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Roads Taken

Roads Taken: The Great Jewish Migrations to the New World and the Peddlers Who Forged the Way

HASIA R. DINER
Copyright Date: 2015
Published by: Yale University Press
Pages: 280
https://www.jstor.org/stable/j.ctt13x1tpz
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  • Book Info
    Roads Taken
    Book Description:

    Between the late 1700s and the 1920s, nearly one-third of the world's Jews emigrated to new lands. Crossing borders and often oceans, they followed paths paved by intrepid peddlers who preceded them. This book is the first to tell the remarkable story of the Jewish men who put packs on their backs and traveled forth, house to house, farm to farm, mining camp to mining camp, to sell their goods to peoples across the world. Persistent and resourceful, these peddlers propelled a mass migration of Jewish families out of central and eastern Europe, north Africa, and the Ottoman Empire to destinations as far-flung as the United States, Great Britain, South Africa, and Latin America.Hasia Diner tells the story of millions of discontented young Jewish men who sought opportunity abroad, leaving parents, wives, and sweethearts behind. Wherever they went, they learned unfamiliar languages and customs, endured loneliness, battled the elements, and proffered goods from the metropolis to people of the hinterlands. In the Irish Midlands, the Adirondacks of New York, the mining camps of New South Wales, and so many other places, these traveling men brought change-to themselves and the families who later followed, to the women whose homes and communities they entered, and ultimately to the geography of Jewish history.

    eISBN: 978-0-300-21019-4
    Subjects: History, Sociology

Table of Contents

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  1. Front Matter
    (pp. i-vi)
  2. Table of Contents
    (pp. vii-viii)
  3. Preface
    (pp. ix-xiv)
  4. Acknowledgments
    (pp. xv-xxii)
  5. Road Maps: An Introduction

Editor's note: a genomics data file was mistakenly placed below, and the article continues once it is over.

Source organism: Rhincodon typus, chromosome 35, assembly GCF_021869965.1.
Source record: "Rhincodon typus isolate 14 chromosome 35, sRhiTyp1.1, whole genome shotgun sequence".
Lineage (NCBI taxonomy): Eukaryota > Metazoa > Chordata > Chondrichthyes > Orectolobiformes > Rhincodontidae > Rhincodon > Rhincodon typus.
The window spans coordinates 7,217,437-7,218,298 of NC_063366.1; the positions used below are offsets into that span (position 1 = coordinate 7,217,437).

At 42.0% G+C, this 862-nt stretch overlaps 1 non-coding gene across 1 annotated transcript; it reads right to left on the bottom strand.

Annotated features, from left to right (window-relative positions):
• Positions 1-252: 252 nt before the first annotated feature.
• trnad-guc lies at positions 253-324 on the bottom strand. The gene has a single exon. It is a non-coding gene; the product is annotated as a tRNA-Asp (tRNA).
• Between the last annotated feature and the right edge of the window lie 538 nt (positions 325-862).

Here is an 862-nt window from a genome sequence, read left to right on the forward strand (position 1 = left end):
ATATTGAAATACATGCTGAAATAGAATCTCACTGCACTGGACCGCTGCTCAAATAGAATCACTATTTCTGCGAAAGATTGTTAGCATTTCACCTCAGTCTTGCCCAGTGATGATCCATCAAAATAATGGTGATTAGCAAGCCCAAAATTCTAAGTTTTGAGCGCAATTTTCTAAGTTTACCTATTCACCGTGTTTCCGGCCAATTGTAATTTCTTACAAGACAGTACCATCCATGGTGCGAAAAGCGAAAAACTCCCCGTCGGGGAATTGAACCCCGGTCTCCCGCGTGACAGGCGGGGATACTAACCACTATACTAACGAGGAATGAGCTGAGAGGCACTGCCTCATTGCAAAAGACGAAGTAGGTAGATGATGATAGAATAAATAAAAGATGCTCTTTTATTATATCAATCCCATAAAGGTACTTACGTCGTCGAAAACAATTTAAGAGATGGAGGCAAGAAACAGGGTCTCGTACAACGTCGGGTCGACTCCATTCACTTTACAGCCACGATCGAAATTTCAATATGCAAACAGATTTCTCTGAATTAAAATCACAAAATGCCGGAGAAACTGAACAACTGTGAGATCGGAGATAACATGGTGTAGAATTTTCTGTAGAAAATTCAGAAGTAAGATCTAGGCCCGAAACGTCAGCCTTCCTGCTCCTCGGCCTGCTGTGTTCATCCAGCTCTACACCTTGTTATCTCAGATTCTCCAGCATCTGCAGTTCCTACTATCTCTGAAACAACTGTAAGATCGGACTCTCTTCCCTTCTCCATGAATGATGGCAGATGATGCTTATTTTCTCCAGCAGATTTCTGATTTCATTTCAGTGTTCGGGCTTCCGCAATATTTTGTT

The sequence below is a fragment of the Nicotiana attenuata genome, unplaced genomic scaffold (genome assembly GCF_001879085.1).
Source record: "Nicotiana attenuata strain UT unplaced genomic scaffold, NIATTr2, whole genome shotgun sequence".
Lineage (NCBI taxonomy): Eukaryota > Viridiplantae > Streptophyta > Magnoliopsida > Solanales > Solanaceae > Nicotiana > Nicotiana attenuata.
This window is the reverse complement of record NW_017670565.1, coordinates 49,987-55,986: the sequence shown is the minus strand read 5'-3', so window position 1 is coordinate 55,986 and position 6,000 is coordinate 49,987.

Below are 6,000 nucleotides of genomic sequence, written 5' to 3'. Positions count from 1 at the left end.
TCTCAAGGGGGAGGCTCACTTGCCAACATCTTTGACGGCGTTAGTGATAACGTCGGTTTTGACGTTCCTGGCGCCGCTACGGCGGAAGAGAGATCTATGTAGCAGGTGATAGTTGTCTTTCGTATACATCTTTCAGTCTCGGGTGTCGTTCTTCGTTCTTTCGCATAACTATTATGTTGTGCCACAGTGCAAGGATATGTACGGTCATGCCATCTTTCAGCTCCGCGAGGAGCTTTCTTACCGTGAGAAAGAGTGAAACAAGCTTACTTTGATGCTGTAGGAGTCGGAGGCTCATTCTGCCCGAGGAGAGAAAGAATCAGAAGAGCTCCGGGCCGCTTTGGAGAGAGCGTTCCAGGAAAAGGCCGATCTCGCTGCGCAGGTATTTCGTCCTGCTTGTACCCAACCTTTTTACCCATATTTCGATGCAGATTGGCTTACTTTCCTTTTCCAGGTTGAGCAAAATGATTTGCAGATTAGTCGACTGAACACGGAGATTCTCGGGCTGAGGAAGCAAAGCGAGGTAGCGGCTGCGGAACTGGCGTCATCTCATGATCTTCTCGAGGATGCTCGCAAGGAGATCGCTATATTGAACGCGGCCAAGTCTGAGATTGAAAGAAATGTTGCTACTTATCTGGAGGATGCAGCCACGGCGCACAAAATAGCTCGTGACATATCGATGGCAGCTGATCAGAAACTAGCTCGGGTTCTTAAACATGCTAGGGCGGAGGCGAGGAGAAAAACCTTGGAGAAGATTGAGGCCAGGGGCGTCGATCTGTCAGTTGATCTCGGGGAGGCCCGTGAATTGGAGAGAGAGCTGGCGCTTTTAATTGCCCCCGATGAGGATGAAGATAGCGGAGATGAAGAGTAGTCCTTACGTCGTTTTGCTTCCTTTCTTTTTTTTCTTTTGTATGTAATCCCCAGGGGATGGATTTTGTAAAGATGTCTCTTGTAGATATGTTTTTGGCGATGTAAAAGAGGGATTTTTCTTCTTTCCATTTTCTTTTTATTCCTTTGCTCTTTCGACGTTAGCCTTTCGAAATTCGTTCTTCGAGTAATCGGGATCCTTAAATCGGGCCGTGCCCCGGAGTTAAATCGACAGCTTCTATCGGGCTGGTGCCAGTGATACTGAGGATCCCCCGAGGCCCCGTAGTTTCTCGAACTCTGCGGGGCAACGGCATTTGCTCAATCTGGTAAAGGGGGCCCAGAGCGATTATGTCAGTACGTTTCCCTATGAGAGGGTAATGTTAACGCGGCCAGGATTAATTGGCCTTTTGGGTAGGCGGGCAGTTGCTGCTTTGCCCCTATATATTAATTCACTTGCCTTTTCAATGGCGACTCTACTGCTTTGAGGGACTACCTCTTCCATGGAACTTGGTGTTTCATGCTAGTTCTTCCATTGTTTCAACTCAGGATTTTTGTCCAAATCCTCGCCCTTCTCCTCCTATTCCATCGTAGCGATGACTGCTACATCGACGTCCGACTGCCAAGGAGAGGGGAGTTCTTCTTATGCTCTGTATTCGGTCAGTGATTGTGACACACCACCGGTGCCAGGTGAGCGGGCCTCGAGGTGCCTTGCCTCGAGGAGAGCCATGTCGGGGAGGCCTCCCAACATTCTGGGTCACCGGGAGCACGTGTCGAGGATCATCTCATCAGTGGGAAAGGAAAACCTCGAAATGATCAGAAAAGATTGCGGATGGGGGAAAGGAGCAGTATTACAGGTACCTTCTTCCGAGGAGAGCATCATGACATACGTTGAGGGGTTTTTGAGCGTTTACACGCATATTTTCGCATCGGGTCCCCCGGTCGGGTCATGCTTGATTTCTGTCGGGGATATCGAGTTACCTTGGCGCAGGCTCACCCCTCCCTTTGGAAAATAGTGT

(pp. 1-12)

    “The Jewish peddler of recent centuries,” wrote Israel Abrahams, a distinguished British Jewish scholar, “was no coward; had he lacked courage he must have remained at home.” Abrahams’s few words—delivered in 1896 as a rebuke to Anatole Leroy-Beaulieu, a French Catholic historian and writer who had recently claimed that Jews shunned “arduous physical undertakings” because they tended to be “ averse to dangerous occupations”—not only revealed an element in the strategy Jews employed in their quest for rights and respectability at the end of the nineteenth century, but it focused attention on the most humble and, literally, most...

  6. 1 Road Warriors: The Migration and the Peddlers
    (pp. 13-50)

    Of the world’s approximately ten million Jews in the period from the end of the eighteenth into the early twentieth century, nearly five million left their homes, the communities of their birth, and went out into the world in search of new places to make a living. They moved mostly from rural areas to cities, from places of low and declining productivity to regions shaped by the commercial and industrial revolutions, beginning at the end of the eighteenth century as they sought out environments throbbing with new opportunities. Of those five million Jewish women and men, half of world Jewry,...

  7. 2 Road Runners: Jewish Peddlers in Their New Worlds